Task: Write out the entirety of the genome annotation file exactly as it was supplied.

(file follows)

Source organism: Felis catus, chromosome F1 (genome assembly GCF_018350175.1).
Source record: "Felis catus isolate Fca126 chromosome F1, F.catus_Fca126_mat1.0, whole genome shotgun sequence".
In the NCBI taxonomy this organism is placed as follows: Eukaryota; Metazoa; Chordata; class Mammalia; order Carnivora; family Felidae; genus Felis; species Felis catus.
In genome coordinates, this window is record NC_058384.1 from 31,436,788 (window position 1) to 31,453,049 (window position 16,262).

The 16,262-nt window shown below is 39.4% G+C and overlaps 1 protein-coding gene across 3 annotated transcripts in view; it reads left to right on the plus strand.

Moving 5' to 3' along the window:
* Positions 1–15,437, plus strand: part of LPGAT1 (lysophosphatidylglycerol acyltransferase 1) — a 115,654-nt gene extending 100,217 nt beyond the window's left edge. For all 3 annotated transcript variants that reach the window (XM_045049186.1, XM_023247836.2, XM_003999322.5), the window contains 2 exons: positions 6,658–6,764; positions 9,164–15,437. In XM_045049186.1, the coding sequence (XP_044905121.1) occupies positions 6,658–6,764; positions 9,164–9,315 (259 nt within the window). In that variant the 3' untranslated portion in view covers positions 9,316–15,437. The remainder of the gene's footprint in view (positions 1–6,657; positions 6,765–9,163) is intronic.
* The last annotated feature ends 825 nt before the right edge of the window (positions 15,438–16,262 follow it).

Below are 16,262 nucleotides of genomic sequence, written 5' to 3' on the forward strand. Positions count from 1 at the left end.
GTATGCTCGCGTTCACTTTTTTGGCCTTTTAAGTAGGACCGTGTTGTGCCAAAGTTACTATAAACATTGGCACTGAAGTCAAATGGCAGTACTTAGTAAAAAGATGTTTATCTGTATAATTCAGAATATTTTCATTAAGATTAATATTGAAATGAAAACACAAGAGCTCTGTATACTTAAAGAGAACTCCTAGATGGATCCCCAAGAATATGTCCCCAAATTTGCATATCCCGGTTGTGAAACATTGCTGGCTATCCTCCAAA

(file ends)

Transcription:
Source organism: Felis catus, chromosome F1 (genome assembly GCF_018350175.1).
Source record: "Felis catus isolate Fca126 chromosome F1, F.catus_Fca126_mat1.0, whole genome shotgun sequence".
In the NCBI taxonomy this organism is placed as follows: Eukaryota; Metazoa; Chordata; class Mammalia; order Carnivora; family Felidae; genus Felis; species Felis catus.
In genome coordinates, this window is record NC_058384.1 from 31,436,788 (window position 1) to 31,453,049 (window position 16,262).

The 16,262-nt window shown below is 39.4% G+C and overlaps 1 protein-coding gene across 3 annotated transcripts in view; it reads left to right on the plus strand.

Moving 5' to 3' along the window:
* Positions 1–15,437, plus strand: part of LPGAT1 (lysophosphatidylglycerol acyltransferase 1) — a 115,654-nt gene extending 100,217 nt beyond the window's left edge. For all 3 annotated transcript variants that reach the window (XM_045049186.1, XM_023247836.2, XM_003999322.5), the window contains 2 exons: positions 6,658–6,764; positions 9,164–15,437. In XM_045049186.1, the coding sequence (XP_044905121.1) occupies positions 6,658–6,764; positions 9,164–9,315 (259 nt within the window). In that variant the 3' untranslated portion in view covers positions 9,316–15,437. The remainder of the gene's footprint in view (positions 1–6,657; positions 6,765–9,163) is intronic.
* The last annotated feature ends 825 nt before the right edge of the window (positions 15,438–16,262 follow it).

Below are 16,262 nucleotides of genomic sequence, written 5' to 3' on the forward strand. Positions count from 1 at the left end.
GTATGCTCGCGTTCACTTTTTTGGCCTTTTAAGTAGGACCGTGTTGTGCCAAAGTTACTATAAACATTGGCACTGAAGTCAAATGGCAGTACTTAGTAAAAAGATGTTTATCTGTATAATTCAGAATATTTTCATTAAGATTAATATTGAAATGAAAACACAAGAGCTCTGTATACTTAAAGAGAACTCCTAGATGGATCCCCAAGAATATGTCCCCAAATTTGCATATCCCGGTTGTGAAACATTGCTGGCTATCCTCCAAA